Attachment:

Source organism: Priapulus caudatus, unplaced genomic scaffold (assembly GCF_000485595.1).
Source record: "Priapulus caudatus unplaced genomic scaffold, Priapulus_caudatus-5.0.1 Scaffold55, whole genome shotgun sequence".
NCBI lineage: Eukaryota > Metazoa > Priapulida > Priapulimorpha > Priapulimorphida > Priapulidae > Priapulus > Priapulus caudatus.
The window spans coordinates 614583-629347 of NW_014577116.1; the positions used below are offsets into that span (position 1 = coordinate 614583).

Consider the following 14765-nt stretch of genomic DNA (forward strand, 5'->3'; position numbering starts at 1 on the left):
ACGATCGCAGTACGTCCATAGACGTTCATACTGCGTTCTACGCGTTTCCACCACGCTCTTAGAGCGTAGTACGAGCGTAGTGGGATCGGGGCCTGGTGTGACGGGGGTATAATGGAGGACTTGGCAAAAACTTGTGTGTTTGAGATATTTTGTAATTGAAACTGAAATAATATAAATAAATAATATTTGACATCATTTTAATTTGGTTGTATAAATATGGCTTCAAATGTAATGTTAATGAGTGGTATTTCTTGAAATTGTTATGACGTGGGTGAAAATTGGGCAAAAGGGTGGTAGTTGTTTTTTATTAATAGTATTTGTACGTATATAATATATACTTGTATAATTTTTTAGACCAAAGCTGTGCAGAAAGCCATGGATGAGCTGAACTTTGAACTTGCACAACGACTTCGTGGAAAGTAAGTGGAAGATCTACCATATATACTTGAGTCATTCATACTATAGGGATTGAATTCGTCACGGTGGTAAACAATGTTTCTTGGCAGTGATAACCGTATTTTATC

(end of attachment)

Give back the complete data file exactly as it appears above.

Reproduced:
Source organism: Priapulus caudatus, unplaced genomic scaffold (assembly GCF_000485595.1).
Source record: "Priapulus caudatus unplaced genomic scaffold, Priapulus_caudatus-5.0.1 Scaffold55, whole genome shotgun sequence".
NCBI lineage: Eukaryota > Metazoa > Priapulida > Priapulimorpha > Priapulimorphida > Priapulidae > Priapulus > Priapulus caudatus.
The window spans coordinates 614583-629347 of NW_014577116.1; the positions used below are offsets into that span (position 1 = coordinate 614583).

Consider the following 14765-nt stretch of genomic DNA (forward strand, 5'->3'; position numbering starts at 1 on the left):
ACGATCGCAGTACGTCCATAGACGTTCATACTGCGTTCTACGCGTTTCCACCACGCTCTTAGAGCGTAGTACGAGCGTAGTGGGATCGGGGCCTGGTGTGACGGGGGTATAATGGAGGACTTGGCAAAAACTTGTGTGTTTGAGATATTTTGTAATTGAAACTGAAATAATATAAATAAATAATATTTGACATCATTTTAATTTGGTTGTATAAATATGGCTTCAAATGTAATGTTAATGAGTGGTATTTCTTGAAATTGTTATGACGTGGGTGAAAATTGGGCAAAAGGGTGGTAGTTGTTTTTTATTAATAGTATTTGTACGTATATAATATATACTTGTATAATTTTTTAGACCAAAGCTGTGCAGAAAGCCATGGATGAGCTGAACTTTGAACTTGCACAACGACTTCGTGGAAAGTAAGTGGAAGATCTACCATATATACTTGAGTCATTCATACTATAGGGATTGAATTCGTCACGGTGGTAAACAATGTTTCTTGGCAGTGATAACCGTATTTTATC